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Look Who’s Pivoting to Asia

It’s not the United States. In recent years, trade between Israel and China has boomed, amounting to $10 billion in 2013 and moving beyond military technology to other, more strictly commercial sectors. Diplomatic relations are also flourishing. The benefits of such developments far outweigh the damage done by the tut-tutting of European governments over Israel’s relations with the Palestinians. Elliott Abrams writes:

It’s fashionable to say that Israel is increasingly isolated in the world, and people point to resolutions like the one in Sweden “recognizing a Palestinian state” that are passing European parliaments. The EU is Israel’s largest trading partner, and it would be a serious problem for Israel if the larger economies—Germany, France, the UK—began to cut commercial ties. But that is not happening yet, and these resolutions are either less than meets the eye (the Spanish resolution calls for recognizing a Palestinian state only when it emerges from bilateral negotiations) or in countries of much less economic significance. In any event, a country whose trade with India and China is growing by leaps and bounds is hard to call “isolated.”

Read more at Pressure Points

More about: China, India, Israel diplomacy, Israel-India relations, Israeli economy

 

Mahmoud Abbas Comes to the UN to Walk away from the Negotiating Table

Feb. 22 2018

On Tuesday, the Palestinian Authority president, Mahmoud Abbas, addressed the United Nations Security Council during one of its regular discussions of the “Palestine question.” He used the opportunity to elaborate on the Palestinians’ “5,000-year history” in the land of Israel, after which he moved on to demand—among other things—that the U.S. reverse its recognition of Jerusalem as Israel’s capital. The editors of the Weekly Standard comment:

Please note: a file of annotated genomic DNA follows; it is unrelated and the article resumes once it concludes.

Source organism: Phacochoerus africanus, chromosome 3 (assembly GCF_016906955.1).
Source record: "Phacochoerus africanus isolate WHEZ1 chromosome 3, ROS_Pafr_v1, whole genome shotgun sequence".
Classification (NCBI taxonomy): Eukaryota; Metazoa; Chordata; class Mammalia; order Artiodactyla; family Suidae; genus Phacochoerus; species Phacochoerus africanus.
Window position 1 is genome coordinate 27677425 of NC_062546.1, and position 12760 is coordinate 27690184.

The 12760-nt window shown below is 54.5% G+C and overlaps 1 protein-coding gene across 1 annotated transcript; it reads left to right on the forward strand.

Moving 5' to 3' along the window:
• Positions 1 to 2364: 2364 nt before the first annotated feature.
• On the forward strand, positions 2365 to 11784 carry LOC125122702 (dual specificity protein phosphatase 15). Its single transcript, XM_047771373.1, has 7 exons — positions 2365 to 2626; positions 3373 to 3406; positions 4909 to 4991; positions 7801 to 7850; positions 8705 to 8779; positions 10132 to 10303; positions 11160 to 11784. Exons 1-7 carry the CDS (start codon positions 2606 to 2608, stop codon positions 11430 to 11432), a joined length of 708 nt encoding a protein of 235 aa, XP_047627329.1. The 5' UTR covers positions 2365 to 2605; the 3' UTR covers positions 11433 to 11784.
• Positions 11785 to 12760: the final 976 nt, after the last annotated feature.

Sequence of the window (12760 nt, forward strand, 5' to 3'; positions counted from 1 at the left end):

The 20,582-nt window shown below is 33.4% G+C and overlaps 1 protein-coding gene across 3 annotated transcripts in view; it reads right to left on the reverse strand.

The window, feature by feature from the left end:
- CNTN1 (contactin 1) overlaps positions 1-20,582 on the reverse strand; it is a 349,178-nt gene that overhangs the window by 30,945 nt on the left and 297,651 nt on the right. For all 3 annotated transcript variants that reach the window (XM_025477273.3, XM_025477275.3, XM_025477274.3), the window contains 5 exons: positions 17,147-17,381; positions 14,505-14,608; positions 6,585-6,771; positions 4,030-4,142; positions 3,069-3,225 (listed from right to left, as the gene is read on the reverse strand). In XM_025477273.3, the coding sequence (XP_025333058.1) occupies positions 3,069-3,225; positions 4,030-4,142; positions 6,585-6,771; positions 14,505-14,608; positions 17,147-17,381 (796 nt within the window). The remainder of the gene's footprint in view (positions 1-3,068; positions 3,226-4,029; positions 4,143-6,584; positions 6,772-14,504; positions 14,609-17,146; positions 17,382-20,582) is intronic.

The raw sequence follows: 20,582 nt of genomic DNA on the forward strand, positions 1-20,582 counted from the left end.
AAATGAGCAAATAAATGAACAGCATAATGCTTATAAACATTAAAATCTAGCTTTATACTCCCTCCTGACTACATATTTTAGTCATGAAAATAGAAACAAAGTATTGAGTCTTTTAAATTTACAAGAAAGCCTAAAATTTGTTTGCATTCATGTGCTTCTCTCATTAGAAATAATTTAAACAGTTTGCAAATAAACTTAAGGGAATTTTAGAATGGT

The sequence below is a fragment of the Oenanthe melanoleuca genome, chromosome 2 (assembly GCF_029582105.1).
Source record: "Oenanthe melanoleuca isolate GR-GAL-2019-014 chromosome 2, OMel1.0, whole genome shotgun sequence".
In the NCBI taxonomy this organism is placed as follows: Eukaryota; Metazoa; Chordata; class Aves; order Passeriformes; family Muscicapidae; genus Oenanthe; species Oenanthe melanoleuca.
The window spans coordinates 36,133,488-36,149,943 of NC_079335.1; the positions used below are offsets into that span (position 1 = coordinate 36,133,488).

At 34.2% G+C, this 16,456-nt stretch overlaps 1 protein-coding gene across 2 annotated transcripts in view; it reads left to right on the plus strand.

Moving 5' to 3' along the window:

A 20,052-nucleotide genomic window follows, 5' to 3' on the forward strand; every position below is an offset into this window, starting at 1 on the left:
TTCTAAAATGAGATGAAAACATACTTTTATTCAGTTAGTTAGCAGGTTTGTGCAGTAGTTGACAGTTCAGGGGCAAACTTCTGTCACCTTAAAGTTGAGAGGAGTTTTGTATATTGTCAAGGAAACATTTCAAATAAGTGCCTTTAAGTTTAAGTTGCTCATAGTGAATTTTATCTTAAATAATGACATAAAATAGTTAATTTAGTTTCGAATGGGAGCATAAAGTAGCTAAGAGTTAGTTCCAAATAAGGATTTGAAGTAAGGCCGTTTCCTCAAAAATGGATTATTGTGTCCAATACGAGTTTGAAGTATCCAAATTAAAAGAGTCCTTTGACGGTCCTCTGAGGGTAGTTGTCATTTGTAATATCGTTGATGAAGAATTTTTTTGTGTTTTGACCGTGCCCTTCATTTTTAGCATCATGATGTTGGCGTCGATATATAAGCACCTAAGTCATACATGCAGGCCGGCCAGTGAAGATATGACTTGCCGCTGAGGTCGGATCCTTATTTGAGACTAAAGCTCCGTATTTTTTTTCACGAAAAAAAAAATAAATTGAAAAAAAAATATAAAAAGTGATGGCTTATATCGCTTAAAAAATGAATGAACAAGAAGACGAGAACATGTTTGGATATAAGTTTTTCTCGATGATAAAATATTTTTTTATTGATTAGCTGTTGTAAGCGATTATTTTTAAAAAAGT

It’s convenient for Abbas to suggest a condition to which he knows the United States won’t accede. It allows him to do what he does best—walk away from the table. Which is what he did on Tuesday, literally. After his speech, Abbas and his coterie of bureaucrats walked out of the council chamber, snubbing the next two speakers, the Israeli ambassador Danny Danon and the U.S. ambassador Nikki Haley, . . . [in order to have his] photograph taken with the Belgian foreign minister.

Abbas has neither the power nor the will to make peace. It’s the perennial problem afflicting Palestinian leadership. If he compromises on the alleged “right of return”—the chimerical idea that Palestinians can re-occupy the lands from which they [or their ancestors] fled, in effect obliterating the Israeli state—he will be deposed by political adversaries. Thus his contradictory strategy: to prolong his pageantry in international forums such as the UN, and to fashion himself a “moderate” even as he finances and incites terror. He seems to believe time is on his side. But it’s not. He’s eighty-two. While he continues his performative intransigence, he further immiserates the people he claims to represent.

In a sense, it was entirely appropriate that Abbas walked out. In that sullen act, he [exemplified] his own approach to peacemaking: when difficulties arise, vacate the premises and seek out photographers.

Read more at Weekly Standard

More about: Mahmoud Abbas, Nikki Haley, Politics & Current Affairs, United Nations